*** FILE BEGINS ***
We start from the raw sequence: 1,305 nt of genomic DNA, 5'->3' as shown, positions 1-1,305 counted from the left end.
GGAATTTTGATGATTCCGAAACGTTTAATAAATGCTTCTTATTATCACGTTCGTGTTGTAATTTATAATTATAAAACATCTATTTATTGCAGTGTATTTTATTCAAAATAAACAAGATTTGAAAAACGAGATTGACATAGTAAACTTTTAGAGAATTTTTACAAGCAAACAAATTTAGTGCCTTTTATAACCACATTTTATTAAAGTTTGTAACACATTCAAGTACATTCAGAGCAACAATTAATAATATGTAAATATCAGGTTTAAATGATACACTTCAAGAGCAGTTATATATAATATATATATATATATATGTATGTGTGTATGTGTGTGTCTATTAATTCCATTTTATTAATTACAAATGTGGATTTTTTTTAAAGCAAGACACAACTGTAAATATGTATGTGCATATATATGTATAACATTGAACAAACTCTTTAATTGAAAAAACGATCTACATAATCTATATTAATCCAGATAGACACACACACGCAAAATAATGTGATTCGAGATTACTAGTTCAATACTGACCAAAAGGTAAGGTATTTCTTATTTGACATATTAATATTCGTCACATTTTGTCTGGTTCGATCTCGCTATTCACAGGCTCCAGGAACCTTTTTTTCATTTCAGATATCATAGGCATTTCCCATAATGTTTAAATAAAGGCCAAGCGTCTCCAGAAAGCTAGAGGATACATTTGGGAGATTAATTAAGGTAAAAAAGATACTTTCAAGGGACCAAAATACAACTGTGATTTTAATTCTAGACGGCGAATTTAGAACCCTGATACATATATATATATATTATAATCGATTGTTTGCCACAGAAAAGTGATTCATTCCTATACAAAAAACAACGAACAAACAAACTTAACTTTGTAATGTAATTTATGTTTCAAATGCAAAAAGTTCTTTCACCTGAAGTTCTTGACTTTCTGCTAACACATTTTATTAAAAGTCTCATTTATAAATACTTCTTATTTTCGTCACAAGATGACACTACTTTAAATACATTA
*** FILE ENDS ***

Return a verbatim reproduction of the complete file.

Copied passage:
We start from the raw sequence: 1,305 nt of genomic DNA, 5'->3' as shown, positions 1-1,305 counted from the left end.
GGAATTTTGATGATTCCGAAACGTTTAATAAATGCTTCTTATTATCACGTTCGTGTTGTAATTTATAATTATAAAACATCTATTTATTGCAGTGTATTTTATTCAAAATAAACAAGATTTGAAAAACGAGATTGACATAGTAAACTTTTAGAGAATTTTTACAAGCAAACAAATTTAGTGCCTTTTATAACCACATTTTATTAAAGTTTGTAACACATTCAAGTACATTCAGAGCAACAATTAATAATATGTAAATATCAGGTTTAAATGATACACTTCAAGAGCAGTTATATATAATATATATATATATATATGTATGTGTGTATGTGTGTGTCTATTAATTCCATTTTATTAATTACAAATGTGGATTTTTTTTAAAGCAAGACACAACTGTAAATATGTATGTGCATATATATGTATAACATTGAACAAACTCTTTAATTGAAAAAACGATCTACATAATCTATATTAATCCAGATAGACACACACACGCAAAATAATGTGATTCGAGATTACTAGTTCAATACTGACCAAAAGGTAAGGTATTTCTTATTTGACATATTAATATTCGTCACATTTTGTCTGGTTCGATCTCGCTATTCACAGGCTCCAGGAACCTTTTTTTCATTTCAGATATCATAGGCATTTCCCATAATGTTTAAATAAAGGCCAAGCGTCTCCAGAAAGCTAGAGGATACATTTGGGAGATTAATTAAGGTAAAAAAGATACTTTCAAGGGACCAAAATACAACTGTGATTTTAATTCTAGACGGCGAATTTAGAACCCTGATACATATATATATATATTATAATCGATTGTTTGCCACAGAAAAGTGATTCATTCCTATACAAAAAACAACGAACAAACAAACTTAACTTTGTAATGTAATTTATGTTTCAAATGCAAAAAGTTCTTTCACCTGAAGTTCTTGACTTTCTGCTAACACATTTTATTAAAAGTCTCATTTATAAATACTTCTTATTTTCGTCACAAGATGACACTACTTTAAATACATTA